I’m trying to secure a REST API that I’m using as a backend for a single-page application. The API provides access to read/create/modify/delete protected resources, based on a set of permissions managed by an administrator. What I’m thinking is the following:

  • All connections must be over HTTPS; plain HTTP requests will be redirected to HTTPS.
  • Users have a username and password, which they create.
  • A client submits a username/password to a /login route; if it’s a valid password for that user, the server will return a short-lived access token and a long-lived refresh token.
    • The access token will be a signed JWT that identifies the user and has an expiration time.
    • The refresh token will be a GUID corresponding to a row in a database table; this row will store the user ID
  • When accessing protected routes (everything but /login), an access token will be required. The server will verify the signature, and if valid, will check the expiration time. If the token is not expired, the user ID will be made available to server-side code for authorization logic.
  • If the access token is expired, the client will automatically submit the refresh token to a /refresh endpoint for requesting a new access token. The server will check the database; if a corresponding row still exists, a new access token will be returned to the client.

Does this scheme sound secure?

User passwords printed on paperwork at a dental office?

My dental office just printed my password (to their portal) on some checkout paperwork.

I asked on law stackexchange and it doesn’t sound like this is a HIPAA violation, but I am really curious if this violates other regulations or goes against known best practices, as it seems really bad security-wise.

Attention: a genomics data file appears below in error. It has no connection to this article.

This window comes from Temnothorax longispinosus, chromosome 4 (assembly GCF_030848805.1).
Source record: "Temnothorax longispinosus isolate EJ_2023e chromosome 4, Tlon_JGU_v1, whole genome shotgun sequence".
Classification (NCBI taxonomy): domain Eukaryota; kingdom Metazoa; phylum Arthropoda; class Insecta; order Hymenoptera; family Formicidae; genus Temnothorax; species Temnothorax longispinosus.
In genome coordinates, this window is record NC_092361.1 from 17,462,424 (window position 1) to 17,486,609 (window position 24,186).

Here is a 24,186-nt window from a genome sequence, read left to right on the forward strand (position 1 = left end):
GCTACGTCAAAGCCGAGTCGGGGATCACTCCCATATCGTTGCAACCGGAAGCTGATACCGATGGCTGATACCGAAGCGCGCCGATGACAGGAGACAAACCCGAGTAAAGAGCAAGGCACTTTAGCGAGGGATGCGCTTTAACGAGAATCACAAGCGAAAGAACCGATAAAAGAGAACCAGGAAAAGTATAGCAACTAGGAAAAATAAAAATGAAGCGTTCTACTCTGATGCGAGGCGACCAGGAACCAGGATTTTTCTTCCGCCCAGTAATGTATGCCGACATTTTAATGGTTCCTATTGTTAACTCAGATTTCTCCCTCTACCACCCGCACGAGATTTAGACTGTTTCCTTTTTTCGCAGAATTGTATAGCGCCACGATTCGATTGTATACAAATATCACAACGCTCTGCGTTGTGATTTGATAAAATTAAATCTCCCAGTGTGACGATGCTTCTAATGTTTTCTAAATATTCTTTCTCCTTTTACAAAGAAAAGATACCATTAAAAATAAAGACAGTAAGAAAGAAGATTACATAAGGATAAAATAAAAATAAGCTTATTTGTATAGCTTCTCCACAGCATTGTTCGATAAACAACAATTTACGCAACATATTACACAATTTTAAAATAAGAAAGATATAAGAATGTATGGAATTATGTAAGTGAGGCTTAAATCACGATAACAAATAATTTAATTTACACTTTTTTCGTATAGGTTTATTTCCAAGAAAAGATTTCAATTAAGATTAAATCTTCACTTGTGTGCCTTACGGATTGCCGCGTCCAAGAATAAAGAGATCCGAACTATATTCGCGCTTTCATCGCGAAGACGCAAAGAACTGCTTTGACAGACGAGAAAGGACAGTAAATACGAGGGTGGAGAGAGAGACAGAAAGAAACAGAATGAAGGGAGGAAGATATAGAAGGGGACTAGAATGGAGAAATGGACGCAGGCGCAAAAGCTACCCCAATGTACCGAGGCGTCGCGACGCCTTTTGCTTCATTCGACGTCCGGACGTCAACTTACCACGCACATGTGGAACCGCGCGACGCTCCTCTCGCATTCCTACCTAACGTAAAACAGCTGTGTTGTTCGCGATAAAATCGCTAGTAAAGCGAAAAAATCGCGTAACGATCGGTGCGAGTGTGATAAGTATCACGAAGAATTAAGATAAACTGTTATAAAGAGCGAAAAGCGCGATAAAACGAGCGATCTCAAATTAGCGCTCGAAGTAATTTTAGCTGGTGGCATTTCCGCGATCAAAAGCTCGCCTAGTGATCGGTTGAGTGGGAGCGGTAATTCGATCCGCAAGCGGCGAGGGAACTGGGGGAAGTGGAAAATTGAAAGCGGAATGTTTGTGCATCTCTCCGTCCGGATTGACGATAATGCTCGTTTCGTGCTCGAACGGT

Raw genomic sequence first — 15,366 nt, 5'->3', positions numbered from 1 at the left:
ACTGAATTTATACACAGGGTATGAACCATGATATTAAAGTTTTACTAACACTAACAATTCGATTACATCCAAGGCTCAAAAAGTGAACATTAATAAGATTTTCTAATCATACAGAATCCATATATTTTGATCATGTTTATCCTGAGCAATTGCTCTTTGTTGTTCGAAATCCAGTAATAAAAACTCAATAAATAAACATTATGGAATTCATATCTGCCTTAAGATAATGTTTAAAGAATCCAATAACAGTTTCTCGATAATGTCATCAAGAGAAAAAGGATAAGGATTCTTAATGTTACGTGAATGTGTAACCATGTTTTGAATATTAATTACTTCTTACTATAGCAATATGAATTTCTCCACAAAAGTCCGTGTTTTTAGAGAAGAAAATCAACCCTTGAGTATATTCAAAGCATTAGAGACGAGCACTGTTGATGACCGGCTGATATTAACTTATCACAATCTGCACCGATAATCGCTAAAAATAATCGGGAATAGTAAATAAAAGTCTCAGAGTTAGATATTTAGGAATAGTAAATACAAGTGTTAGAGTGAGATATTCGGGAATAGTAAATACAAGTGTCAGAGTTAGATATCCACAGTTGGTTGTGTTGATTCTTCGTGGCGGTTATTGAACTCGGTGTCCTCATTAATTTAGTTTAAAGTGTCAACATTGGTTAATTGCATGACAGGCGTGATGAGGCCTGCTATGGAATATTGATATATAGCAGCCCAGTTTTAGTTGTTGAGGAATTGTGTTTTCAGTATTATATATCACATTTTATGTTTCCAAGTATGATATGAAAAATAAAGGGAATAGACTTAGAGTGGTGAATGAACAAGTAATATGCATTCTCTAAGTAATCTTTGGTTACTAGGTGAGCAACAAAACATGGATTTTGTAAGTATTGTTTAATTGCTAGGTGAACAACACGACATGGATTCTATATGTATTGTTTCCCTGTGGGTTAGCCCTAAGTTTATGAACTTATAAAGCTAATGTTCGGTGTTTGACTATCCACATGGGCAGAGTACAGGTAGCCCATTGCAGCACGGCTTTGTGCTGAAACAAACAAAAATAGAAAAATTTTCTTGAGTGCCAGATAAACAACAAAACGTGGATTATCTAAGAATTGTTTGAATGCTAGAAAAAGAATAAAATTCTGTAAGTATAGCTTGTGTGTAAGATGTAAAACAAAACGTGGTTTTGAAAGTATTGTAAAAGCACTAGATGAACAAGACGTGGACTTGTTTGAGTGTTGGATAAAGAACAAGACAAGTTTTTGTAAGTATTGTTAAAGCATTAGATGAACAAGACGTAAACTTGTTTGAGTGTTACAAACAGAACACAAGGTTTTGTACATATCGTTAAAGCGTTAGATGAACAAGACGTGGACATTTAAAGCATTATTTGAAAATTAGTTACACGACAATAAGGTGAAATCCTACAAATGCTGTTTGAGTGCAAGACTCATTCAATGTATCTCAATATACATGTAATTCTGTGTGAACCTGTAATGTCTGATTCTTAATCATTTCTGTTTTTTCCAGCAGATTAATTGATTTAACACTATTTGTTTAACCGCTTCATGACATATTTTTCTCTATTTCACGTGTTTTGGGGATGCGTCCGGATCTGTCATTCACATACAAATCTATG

It doesn’t feel right that they can even see my password.

Any thoughts / resources much appreciated.

How to store passwords and be able to reuse them later

Lets assume the following scenario

I am writing an application where you can log in and then provide login details to another system ie your email account, FTP account etc
The application then reuses those login details later when it tries to log into those services to perform a certain task. Those tasks are performed in the background via a cron script and the user does not want to have to log in every time to provide the login details to those services.
This means I need to store the…

How to store passwords and be able to reuse them later

Securely distributing passwords and salts that will be derived by client programs

I am creating a client-server architecture running on top of the KCP protocol in Go. The package for KCP that I’m using is KCP-Go (https://github.com/xtaci/kcp-go). The package supports packet-level encryption and FEC. To use the packet-level encryption feature, I need to generate an AES key. Following the latest OWASP recommendations for securely storing passwords and keys, this is what I’ve done thus far:

  • I have generated a 64-byte password and salt.
  • I pass that to PBKDF2, using (600000 * num_cpus) rounds, and requesting a 32-byte key.

Now I am wondering how to exactly securely distribute this key. At this time, I start up another TCP server and allow clients to connect. When they do, I send them the password, salt, number of iterations, and checksum hashes for those three to ensure they’re not tampered with, and allow the client to perform key derivation. My question is: Is this method of distribution actually secure, or should I find some other way (i.e. using public keys)? If there is a more secure method to allow clients and the server to communicate, what should I do instead? I should note that when clients and servers send messages to one another a hash of the message is included along with the message to allow clients to verify the messages validity (I’m using SHAKE256). The hash funciton used during key derivation is BLAKE2B (though I have thought about using Argon2).